Few trials after 
Cast Lead
But these investigations produced only three trials. One soldier was sentenced to seven and a half months for stealing a credit card, two soldiers received a three-month suspended sentence and were demoted for using a 9-year-old boy as a human shield, and one soldier was sentenced to 45 days in jail for killing a Palestinian after being convicted in a plea bargain for illegally using a weapon. The Samouni case was closed.
In addition, six officers faced disciplinary charges over three other incidents: shelling that hit an UNRWA facility; shelling that killed 15 Palestinians in a mosque, including nine civilians; and the use of a Palestinian as a human shield.
In 2012, following Operation Pillar of Defense in Gaza, the IDF examined 82 incidents but opened no criminal investigations at all. Five incidents are still being evaluated by military prosecutors, and in one case the investigating team was replaced during the probe, the army said.
Regarding the low number of investigations and indictments, the MAG Corps says most cases where civilians are harmed or property damaged stem from so-called collateral damage during an attack on a military target, or from simple mistakes that inevitably happen during wars.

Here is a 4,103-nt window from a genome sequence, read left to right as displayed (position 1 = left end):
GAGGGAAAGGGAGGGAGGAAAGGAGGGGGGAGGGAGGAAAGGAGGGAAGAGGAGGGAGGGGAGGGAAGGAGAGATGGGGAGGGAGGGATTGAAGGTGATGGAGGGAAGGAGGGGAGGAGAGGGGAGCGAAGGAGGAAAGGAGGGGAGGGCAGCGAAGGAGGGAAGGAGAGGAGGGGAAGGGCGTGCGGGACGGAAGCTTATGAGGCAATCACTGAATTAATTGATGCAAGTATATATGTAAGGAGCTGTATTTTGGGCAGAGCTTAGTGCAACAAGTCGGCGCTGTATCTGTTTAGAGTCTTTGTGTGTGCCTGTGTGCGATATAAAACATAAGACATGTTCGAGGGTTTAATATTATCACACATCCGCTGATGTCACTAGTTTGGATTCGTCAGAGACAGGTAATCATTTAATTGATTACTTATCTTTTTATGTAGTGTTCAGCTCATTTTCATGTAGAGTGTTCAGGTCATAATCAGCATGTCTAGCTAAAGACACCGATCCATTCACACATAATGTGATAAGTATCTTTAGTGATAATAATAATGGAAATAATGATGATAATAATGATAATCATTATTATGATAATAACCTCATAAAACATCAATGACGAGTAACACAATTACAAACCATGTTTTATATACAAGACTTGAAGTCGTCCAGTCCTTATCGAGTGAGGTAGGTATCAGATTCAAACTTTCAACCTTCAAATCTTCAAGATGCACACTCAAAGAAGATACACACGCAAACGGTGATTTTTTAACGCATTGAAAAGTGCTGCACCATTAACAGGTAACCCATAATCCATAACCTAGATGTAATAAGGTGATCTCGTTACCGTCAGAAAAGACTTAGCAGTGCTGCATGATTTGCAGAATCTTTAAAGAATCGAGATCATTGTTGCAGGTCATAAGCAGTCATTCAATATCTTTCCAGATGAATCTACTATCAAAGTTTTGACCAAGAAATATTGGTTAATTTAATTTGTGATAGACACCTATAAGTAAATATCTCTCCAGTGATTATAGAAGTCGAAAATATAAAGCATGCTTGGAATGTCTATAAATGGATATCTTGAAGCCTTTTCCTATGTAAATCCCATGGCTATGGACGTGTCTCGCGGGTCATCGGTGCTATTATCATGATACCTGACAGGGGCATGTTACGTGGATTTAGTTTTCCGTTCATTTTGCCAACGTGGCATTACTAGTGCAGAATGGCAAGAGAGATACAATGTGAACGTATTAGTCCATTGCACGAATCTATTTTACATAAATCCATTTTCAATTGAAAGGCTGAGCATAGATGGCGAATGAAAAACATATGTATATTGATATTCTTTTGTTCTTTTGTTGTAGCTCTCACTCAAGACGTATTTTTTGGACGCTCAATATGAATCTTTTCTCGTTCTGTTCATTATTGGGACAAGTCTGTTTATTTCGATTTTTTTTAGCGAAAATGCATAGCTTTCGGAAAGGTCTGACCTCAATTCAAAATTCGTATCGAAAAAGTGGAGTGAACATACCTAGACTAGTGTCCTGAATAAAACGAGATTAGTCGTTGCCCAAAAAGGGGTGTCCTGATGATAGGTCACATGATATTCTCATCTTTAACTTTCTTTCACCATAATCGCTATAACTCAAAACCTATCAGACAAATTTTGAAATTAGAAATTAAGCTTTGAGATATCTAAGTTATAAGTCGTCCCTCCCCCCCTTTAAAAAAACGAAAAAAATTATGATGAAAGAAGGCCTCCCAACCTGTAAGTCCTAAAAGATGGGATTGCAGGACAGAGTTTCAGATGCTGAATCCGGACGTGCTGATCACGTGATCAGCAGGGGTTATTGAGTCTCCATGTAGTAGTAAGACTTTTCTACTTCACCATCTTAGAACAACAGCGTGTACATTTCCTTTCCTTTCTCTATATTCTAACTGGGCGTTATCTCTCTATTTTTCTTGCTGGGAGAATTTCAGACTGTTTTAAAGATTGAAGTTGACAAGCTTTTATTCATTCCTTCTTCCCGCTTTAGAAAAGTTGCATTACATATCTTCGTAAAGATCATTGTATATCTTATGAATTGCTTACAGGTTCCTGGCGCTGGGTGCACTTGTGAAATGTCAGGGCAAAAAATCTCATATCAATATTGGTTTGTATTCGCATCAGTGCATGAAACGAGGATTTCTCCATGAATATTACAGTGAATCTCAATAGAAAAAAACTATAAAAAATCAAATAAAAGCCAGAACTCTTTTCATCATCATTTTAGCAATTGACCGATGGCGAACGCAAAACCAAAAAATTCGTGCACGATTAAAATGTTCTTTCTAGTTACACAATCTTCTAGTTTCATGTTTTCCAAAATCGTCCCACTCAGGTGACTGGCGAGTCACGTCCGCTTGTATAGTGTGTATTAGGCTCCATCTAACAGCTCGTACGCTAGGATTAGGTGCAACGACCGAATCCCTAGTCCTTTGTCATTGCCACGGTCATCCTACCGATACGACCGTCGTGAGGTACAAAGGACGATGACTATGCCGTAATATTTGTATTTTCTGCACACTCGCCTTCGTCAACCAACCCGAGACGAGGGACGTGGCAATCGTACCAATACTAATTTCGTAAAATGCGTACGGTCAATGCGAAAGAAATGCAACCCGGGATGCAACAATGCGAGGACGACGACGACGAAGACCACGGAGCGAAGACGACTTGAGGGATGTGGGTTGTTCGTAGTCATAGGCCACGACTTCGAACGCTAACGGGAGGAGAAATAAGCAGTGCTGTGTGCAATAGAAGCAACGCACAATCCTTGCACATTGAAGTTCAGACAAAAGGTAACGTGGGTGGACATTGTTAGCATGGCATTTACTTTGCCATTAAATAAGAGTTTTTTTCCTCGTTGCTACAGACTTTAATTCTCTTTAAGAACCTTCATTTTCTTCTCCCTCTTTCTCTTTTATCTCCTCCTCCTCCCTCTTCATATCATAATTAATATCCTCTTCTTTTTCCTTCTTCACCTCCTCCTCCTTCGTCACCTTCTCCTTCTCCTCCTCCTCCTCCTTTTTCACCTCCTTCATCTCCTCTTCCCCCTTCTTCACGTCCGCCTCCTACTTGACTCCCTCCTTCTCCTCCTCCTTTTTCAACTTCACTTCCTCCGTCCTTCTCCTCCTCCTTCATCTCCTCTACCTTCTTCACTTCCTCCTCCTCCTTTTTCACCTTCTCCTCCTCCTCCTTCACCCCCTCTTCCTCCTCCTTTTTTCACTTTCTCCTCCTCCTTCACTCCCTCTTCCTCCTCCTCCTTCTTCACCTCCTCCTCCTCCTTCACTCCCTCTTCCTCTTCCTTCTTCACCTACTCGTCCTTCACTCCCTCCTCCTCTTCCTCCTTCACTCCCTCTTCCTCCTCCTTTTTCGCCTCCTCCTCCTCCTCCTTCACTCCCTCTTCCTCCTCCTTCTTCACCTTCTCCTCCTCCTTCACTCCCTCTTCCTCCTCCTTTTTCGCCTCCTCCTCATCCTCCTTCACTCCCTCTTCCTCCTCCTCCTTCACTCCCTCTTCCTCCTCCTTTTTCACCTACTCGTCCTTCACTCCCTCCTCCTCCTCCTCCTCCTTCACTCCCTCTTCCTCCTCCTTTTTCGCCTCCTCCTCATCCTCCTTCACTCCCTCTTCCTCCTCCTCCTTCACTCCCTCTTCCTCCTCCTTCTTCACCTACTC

“That’s regrettable, but in itself, it certainly doesn’t attest to violations of the laws of war. It stems directly from the operations of the Palestinian terrorist organizations, which chose to commit their criminal activity under cover of a civilian population,” said Col. (res.) Liron Libman, a former chief military prosecutor and former head of the IDF’s international law division.
Noting that there’s no “objective index” for how many indictments must result from a given number of investigations, Libman added: “A prosecutor in a system that aspires to justice cannot be a contractor for convictions or indictments. That violates fundamental concepts of justice. Every criminal incident must be examined on its own merits, and sometimes, even if there’s an initial suspicion, there isn’t always evidence that allows for a trial.”
IDF: 'Working through Ciechanover team’
The IDF Spokesman said: “The IDF recognizes the importance of the detailed recommendations in the Turkel report. It is working through the team headed by Dr. Ciechanover, which was appointed by the Israeli government, to present parameters for carrying out the recommendations according to the rationale behind them. It should be stressed that the implementation of some of the recommendations began before publication of the report, and continued afterward. The implementation of other recommendations requiring new orders and additional resources has begun, and will soon be completed. The team will soon finish its work.”